For more information, to connect with Kat Chow, or to purchase a copy of SEEING GHOSTS, please visit:


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You might also like:

I was reminded of Catherine Cho’s INFERNO, Gayle Brandeis’s her THE ART OF MISDIAGNOSIS: Surviving my Mother’s Suicidewith a touch of Laraine Herring’s A CONSTELLATION OF GHOSTS: A Speculative Memoir.

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A round-up of Maggie Smith’s poetry, Naomi Kupitsky’s THE FAMILY, A feature of A GHOST IN THE THROAT by Doireann Ní Ghríofa, among others.

Further Reading: See this August 2021 NPR review of SEEING GHOSTS

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InstagramTwitter, Facebook|Always with a BookFacebook|Speaking of Apraxia, and GoodReads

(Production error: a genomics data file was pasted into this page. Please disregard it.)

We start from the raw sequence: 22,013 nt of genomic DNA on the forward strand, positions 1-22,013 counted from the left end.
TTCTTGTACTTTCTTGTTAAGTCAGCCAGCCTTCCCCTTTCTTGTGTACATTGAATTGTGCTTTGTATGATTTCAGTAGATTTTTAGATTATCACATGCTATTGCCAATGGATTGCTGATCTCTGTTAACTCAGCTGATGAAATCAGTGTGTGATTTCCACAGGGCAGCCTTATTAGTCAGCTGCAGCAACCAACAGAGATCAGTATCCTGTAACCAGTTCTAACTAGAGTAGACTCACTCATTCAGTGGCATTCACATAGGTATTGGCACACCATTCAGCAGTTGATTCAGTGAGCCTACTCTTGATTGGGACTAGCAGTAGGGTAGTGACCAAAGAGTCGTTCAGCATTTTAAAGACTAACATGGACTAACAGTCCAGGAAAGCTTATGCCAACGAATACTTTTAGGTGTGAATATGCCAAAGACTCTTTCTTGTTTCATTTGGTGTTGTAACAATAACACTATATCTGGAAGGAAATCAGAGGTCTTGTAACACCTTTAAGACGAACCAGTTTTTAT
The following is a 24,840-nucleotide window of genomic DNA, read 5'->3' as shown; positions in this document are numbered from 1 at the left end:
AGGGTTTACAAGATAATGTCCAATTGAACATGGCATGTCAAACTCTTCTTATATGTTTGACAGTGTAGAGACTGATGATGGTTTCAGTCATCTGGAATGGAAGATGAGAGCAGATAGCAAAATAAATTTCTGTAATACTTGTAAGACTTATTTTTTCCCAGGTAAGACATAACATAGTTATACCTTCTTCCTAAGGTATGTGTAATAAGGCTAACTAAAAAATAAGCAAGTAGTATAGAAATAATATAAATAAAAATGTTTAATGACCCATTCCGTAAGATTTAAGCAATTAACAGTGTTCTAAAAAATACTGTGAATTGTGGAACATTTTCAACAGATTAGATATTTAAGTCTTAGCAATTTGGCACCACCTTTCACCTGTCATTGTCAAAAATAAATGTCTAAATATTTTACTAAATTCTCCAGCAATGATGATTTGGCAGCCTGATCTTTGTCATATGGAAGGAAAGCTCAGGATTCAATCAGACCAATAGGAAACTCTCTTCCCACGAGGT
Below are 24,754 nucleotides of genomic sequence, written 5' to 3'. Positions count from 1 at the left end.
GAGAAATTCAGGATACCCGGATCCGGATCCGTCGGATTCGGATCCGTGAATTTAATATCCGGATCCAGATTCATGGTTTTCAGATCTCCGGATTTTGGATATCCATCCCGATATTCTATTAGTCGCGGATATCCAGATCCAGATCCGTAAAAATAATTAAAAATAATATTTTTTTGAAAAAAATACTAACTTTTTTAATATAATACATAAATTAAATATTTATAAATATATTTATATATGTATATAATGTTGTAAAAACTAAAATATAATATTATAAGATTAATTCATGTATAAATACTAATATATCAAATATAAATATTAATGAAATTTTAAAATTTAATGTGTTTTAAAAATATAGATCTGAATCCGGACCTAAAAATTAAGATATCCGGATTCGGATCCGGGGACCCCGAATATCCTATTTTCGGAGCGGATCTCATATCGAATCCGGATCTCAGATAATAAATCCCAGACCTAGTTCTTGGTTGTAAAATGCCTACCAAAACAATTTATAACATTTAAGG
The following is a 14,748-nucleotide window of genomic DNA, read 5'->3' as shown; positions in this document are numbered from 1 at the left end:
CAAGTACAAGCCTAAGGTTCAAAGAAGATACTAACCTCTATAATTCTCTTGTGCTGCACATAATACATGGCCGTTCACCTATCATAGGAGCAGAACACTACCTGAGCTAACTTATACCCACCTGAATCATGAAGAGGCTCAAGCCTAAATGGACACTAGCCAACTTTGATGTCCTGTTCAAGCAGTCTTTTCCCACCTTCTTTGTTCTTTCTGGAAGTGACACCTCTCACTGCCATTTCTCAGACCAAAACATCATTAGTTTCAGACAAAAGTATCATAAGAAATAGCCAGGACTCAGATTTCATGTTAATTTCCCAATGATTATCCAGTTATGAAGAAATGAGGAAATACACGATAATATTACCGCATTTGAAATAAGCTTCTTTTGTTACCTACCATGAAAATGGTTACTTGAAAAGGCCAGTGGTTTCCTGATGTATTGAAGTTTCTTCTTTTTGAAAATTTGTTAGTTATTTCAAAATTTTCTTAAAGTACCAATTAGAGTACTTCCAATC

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Photo by Caleb Wood on


Kat Chow is a reporter and writer. Her memoir, Seeing Ghosts, is forthcoming from Grand Central Publishing and will be published on Aug. 24, 2021. She was most recently a reporter at NPR, where she was a founding member of the Code Switch team. Her work has appeared in The New York Times Magazine, The Atlantic, New York Magazine’s The Cut and on Radiolab and The Sporkful. She’s an occasional fourth chair on Pop Culture Happy Hour and has guest hosted Slate’s podcast The Waves.

She’s reported on what defines Native American identity, gentrification in New York City’s Chinatown, and the aftermath of a violent hate crime. Her cultural criticism has led her on explorations of racial representation in TV, film, and theater; the post-election crisis that diversity trainers facerace and beauty standards; and gaslighting. Her work has garnered her a national award from the Asian American Journalists Association, and she’s received a residency fellowship from the Millay Colony as well as the Yi Dae Up fellowship at the Jack Jones Literary Arts Retreat. She has led master classes and spoken about her reporting in Amsterdam, Calgary, Minneapolis, Louisville, Boston and Seattle.